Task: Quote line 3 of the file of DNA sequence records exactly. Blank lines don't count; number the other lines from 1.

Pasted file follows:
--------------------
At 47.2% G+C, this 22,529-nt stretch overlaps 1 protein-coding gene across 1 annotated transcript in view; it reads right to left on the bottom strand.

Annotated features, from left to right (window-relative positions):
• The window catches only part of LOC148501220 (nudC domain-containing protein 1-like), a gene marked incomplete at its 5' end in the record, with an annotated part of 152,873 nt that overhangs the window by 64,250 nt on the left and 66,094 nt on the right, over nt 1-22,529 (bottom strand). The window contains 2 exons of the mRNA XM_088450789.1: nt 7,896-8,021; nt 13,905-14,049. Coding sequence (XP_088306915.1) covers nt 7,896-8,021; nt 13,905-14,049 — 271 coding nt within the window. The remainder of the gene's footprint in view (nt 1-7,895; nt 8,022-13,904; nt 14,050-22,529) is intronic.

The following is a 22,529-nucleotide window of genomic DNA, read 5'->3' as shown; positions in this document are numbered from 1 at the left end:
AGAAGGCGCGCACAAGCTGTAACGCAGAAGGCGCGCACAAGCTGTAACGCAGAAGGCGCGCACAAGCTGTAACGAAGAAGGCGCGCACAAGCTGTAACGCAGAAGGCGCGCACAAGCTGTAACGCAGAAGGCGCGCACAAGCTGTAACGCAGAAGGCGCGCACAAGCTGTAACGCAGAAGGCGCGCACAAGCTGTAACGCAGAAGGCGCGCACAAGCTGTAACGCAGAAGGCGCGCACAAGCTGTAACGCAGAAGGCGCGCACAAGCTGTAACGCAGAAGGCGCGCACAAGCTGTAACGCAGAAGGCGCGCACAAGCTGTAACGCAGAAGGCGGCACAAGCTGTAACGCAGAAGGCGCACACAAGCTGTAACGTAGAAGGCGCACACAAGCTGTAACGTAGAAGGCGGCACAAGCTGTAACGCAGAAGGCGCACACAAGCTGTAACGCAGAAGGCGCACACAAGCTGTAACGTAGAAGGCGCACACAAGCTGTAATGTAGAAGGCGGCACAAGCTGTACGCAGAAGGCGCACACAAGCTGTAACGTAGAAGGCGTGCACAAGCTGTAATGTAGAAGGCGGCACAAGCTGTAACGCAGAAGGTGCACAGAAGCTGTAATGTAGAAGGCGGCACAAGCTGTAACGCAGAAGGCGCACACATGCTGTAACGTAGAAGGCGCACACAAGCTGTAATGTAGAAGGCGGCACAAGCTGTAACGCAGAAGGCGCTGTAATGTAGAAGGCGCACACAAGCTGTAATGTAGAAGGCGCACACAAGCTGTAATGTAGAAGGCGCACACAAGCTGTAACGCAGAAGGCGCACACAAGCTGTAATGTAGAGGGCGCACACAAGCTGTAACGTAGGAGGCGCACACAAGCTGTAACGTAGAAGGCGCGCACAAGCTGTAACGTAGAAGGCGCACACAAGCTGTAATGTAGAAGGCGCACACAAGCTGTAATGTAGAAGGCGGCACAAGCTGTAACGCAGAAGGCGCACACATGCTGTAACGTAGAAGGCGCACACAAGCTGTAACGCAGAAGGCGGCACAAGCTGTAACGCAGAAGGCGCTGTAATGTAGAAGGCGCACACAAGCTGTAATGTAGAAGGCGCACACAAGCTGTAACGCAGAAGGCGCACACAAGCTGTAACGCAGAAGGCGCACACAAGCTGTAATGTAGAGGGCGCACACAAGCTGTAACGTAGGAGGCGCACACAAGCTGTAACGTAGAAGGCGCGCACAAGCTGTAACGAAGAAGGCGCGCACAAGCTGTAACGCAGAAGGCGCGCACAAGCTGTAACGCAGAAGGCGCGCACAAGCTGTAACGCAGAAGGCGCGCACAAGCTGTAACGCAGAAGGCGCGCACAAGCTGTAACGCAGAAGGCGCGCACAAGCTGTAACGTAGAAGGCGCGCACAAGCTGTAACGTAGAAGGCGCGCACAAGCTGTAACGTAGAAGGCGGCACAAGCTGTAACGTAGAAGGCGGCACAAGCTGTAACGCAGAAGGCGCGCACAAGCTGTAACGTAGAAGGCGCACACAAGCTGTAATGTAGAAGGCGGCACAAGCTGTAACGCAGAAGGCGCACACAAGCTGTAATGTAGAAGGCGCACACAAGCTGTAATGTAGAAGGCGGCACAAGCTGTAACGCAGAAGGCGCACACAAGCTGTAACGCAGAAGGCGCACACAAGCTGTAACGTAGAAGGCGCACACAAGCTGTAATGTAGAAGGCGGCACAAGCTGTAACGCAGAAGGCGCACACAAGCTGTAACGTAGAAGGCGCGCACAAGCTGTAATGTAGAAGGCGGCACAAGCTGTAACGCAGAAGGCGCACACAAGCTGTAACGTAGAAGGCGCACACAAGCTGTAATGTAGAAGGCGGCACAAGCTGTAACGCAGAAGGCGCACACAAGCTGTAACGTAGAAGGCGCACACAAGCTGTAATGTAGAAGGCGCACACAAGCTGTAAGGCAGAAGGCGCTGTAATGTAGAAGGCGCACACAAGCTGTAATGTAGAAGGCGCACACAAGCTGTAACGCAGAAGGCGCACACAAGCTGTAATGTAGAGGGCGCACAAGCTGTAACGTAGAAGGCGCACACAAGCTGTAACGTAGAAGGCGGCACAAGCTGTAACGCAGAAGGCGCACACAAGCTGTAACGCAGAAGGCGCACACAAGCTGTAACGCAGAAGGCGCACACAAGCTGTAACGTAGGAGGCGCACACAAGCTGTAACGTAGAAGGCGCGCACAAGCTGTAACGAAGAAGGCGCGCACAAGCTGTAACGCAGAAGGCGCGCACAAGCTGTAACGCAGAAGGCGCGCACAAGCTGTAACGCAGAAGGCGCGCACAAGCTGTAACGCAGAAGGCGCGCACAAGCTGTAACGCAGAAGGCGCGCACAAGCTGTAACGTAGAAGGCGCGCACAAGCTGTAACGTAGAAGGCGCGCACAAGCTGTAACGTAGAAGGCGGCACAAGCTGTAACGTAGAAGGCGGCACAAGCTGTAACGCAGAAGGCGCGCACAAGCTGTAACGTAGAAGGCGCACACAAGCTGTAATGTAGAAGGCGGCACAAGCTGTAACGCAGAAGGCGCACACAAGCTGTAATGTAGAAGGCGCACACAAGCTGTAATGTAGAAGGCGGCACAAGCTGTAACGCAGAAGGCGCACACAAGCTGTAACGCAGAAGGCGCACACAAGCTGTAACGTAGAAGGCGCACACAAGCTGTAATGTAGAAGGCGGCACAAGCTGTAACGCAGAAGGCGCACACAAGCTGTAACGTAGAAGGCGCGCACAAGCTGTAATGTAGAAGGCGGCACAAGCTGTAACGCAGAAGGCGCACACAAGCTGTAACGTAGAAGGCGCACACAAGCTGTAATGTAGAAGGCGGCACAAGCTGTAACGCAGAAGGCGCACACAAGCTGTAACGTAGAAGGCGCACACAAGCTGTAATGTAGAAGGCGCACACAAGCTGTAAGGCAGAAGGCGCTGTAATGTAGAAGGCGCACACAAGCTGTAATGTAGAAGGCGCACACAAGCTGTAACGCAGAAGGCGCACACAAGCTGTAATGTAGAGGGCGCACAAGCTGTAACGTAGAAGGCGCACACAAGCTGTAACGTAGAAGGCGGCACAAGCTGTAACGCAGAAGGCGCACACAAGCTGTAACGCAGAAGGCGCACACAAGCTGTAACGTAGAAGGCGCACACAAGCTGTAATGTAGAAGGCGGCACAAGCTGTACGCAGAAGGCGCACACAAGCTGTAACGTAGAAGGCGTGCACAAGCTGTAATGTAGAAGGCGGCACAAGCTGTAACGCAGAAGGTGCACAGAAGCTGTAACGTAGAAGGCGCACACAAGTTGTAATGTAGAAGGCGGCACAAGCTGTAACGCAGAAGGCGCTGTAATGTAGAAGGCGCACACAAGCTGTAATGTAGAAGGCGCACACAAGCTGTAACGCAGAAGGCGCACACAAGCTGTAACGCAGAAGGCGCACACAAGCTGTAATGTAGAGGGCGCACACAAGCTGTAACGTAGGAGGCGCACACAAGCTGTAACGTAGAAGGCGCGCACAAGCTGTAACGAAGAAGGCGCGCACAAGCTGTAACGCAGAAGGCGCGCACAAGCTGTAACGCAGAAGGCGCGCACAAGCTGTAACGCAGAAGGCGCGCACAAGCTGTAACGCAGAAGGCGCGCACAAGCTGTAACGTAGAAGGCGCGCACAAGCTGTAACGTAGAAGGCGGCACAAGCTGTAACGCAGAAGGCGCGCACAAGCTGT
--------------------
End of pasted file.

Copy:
• The window catches only part of LOC148501220 (nudC domain-containing protein 1-like), a gene marked incomplete at its 5' end in the record, with an annotated part of 152,873 nt that overhangs the window by 64,250 nt on the left and 66,094 nt on the right, over nt 1-22,529 (bottom strand). The window contains 2 exons of the mRNA XM_088450789.1: nt 7,896-8,021; nt 13,905-14,049. Coding sequence (XP_088306915.1) covers nt 7,896-8,021; nt 13,905-14,049 — 271 coding nt within the window. The remainder of the gene's footprint in view (nt 1-7,895; nt 8,022-13,904; nt 14,050-22,529) is intronic.